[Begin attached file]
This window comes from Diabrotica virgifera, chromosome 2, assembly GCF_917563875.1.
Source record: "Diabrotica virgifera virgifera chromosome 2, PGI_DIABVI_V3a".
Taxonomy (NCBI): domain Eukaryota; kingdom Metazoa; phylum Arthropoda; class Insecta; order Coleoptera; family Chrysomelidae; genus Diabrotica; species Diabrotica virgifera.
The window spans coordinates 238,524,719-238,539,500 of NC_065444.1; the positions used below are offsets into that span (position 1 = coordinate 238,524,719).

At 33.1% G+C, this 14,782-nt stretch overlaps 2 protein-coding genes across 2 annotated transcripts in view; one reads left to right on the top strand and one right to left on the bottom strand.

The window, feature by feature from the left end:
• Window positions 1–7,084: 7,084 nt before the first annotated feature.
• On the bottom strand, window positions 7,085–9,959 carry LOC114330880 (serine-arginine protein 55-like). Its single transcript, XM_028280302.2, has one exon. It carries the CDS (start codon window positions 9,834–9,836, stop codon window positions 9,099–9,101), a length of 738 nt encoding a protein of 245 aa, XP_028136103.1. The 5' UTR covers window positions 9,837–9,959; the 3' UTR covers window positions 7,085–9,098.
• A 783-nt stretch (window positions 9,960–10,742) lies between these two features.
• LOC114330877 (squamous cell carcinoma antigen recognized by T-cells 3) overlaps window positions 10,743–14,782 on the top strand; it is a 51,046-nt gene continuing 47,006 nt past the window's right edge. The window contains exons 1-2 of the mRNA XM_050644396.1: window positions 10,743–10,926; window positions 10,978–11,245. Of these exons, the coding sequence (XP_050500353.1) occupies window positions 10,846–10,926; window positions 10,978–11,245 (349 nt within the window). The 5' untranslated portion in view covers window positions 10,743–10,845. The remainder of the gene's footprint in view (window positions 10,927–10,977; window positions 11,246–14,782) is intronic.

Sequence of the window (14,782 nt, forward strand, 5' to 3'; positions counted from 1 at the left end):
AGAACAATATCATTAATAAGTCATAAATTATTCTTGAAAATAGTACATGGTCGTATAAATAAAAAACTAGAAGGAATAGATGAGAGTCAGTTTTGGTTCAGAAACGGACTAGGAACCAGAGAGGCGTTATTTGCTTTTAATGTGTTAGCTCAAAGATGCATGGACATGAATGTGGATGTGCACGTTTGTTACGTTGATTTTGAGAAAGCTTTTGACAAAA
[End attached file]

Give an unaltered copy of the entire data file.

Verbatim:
This window comes from Diabrotica virgifera, chromosome 2, assembly GCF_917563875.1.
Source record: "Diabrotica virgifera virgifera chromosome 2, PGI_DIABVI_V3a".
Taxonomy (NCBI): domain Eukaryota; kingdom Metazoa; phylum Arthropoda; class Insecta; order Coleoptera; family Chrysomelidae; genus Diabrotica; species Diabrotica virgifera.
The window spans coordinates 238,524,719-238,539,500 of NC_065444.1; the positions used below are offsets into that span (position 1 = coordinate 238,524,719).

At 33.1% G+C, this 14,782-nt stretch overlaps 2 protein-coding genes across 2 annotated transcripts in view; one reads left to right on the top strand and one right to left on the bottom strand.

The window, feature by feature from the left end:
• Window positions 1–7,084: 7,084 nt before the first annotated feature.
• On the bottom strand, window positions 7,085–9,959 carry LOC114330880 (serine-arginine protein 55-like). Its single transcript, XM_028280302.2, has one exon. It carries the CDS (start codon window positions 9,834–9,836, stop codon window positions 9,099–9,101), a length of 738 nt encoding a protein of 245 aa, XP_028136103.1. The 5' UTR covers window positions 9,837–9,959; the 3' UTR covers window positions 7,085–9,098.
• A 783-nt stretch (window positions 9,960–10,742) lies between these two features.
• LOC114330877 (squamous cell carcinoma antigen recognized by T-cells 3) overlaps window positions 10,743–14,782 on the top strand; it is a 51,046-nt gene continuing 47,006 nt past the window's right edge. The window contains exons 1-2 of the mRNA XM_050644396.1: window positions 10,743–10,926; window positions 10,978–11,245. Of these exons, the coding sequence (XP_050500353.1) occupies window positions 10,846–10,926; window positions 10,978–11,245 (349 nt within the window). The 5' untranslated portion in view covers window positions 10,743–10,845. The remainder of the gene's footprint in view (window positions 10,927–10,977; window positions 11,246–14,782) is intronic.

Sequence of the window (14,782 nt, forward strand, 5' to 3'; positions counted from 1 at the left end):
AGAACAATATCATTAATAAGTCATAAATTATTCTTGAAAATAGTACATGGTCGTATAAATAAAAAACTAGAAGGAATAGATGAGAGTCAGTTTTGGTTCAGAAACGGACTAGGAACCAGAGAGGCGTTATTTGCTTTTAATGTGTTAGCTCAAAGATGCATGGACATGAATGTGGATGTGCACGTTTGTTACGTTGATTTTGAGAAAGCTTTTGACAAAA